Rhino poaching in South African Game Reserves

Kariega Acts to protect its Rhinos


Kariega Game Reserve in the Eastern Cape has announced that it has safely dehorned its rhinos to deter poachers.

Kariega co-owner, Graeme Rushmere, said: “We made the decision to dehorn all our rhino as part of our strategy to combat poaching on the reserve and we have had a supportive response from both the tourism trade and guests.

“Although we agree it is tragic to take away something of such beauty, we have to consider the alternative – a greater risk that our rhinos will be targeted and killed for their horns. We would like to take this opportunity to thank all our guests and trade partners for their support in this decision. It is not an easy or uncomplicated choice to make but the understanding of our friends, partners and guests makes the world of difference.”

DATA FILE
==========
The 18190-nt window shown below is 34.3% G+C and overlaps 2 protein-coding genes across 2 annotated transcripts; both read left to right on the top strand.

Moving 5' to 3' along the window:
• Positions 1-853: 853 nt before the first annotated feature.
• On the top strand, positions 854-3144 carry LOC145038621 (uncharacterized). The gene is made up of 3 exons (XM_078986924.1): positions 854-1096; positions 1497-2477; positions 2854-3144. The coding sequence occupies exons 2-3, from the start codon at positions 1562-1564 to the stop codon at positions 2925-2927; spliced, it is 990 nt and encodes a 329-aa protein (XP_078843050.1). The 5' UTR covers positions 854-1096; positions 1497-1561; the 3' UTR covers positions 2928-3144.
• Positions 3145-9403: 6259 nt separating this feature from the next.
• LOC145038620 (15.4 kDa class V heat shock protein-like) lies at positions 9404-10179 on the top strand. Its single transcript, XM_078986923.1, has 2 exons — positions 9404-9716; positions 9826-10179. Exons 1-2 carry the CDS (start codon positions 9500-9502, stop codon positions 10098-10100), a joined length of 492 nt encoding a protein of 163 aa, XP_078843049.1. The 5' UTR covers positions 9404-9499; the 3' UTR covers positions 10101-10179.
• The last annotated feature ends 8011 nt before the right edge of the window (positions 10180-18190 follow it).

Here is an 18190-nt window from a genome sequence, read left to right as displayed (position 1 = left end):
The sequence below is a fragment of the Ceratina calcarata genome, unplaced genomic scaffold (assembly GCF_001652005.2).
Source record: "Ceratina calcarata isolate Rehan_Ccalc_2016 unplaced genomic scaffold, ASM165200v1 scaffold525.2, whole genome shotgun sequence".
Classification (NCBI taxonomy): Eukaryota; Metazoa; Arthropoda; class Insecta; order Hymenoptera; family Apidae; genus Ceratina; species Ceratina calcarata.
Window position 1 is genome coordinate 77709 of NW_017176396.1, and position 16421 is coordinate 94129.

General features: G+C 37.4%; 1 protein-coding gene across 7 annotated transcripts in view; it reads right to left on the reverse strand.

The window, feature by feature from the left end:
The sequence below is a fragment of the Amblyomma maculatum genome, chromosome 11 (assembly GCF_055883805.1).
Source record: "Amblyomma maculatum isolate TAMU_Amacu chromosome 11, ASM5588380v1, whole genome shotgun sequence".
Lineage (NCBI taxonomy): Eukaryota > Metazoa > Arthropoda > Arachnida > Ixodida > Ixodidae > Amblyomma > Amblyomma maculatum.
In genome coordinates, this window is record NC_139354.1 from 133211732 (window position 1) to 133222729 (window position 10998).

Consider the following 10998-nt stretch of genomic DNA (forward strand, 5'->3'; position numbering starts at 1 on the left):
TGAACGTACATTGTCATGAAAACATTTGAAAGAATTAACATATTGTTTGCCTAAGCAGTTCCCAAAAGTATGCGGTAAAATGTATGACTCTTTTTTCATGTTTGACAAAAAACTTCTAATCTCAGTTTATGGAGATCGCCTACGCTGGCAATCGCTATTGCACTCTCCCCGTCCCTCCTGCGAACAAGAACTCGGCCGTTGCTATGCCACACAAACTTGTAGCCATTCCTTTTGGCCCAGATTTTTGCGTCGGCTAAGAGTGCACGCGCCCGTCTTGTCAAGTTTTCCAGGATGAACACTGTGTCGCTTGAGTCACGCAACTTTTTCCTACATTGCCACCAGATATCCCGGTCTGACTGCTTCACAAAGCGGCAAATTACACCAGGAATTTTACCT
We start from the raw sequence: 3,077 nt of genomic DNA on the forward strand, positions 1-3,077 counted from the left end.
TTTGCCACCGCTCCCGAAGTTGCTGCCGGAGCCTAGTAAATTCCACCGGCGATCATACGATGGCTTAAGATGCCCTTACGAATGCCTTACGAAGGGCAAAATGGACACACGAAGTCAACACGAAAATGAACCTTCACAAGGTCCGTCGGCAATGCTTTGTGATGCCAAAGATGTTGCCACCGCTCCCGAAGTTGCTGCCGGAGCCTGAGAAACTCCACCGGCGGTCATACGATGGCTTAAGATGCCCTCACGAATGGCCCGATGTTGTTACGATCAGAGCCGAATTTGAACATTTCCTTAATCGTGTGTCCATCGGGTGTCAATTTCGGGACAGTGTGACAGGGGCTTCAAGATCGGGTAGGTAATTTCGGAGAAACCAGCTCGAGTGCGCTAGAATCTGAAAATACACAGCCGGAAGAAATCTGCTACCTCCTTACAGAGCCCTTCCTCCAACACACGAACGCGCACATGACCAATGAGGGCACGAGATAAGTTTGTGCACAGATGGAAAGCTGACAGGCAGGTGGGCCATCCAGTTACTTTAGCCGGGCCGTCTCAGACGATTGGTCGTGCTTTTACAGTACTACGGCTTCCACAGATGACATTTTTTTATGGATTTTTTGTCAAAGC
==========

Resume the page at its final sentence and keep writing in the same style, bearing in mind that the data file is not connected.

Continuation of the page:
After losing two rhino bulls to poaching last year, a new white male rhino was recently introduced to this section of the reserve in the hope of promoting breeding on the reserve.

“Although the male was introduced to generally promote rhino breeding on the reserve, many of us at Kariega are hoping that he will give our incredible survivor, Thandi, a chance to become a mother,” said a statement by the reserve.

Rushmere said all the Kariega rhino had been fitted with tracking devices, which helped the team track and secure the rhino. He said it would take the 10-year-old bull about three months to settle down in his new environment and make contact with other rhino.

Courtesy of Kariega Game Reserve

The Kruger National Park has been hardest hit with a current total of 1065 Rhino slaughtered by poachers within the park since 2010 to May 2013.  Conversely Swaziland has not suffered the same devastation and therefore leads one to consider the possibility of an inside job taking place in the Kruger National Park



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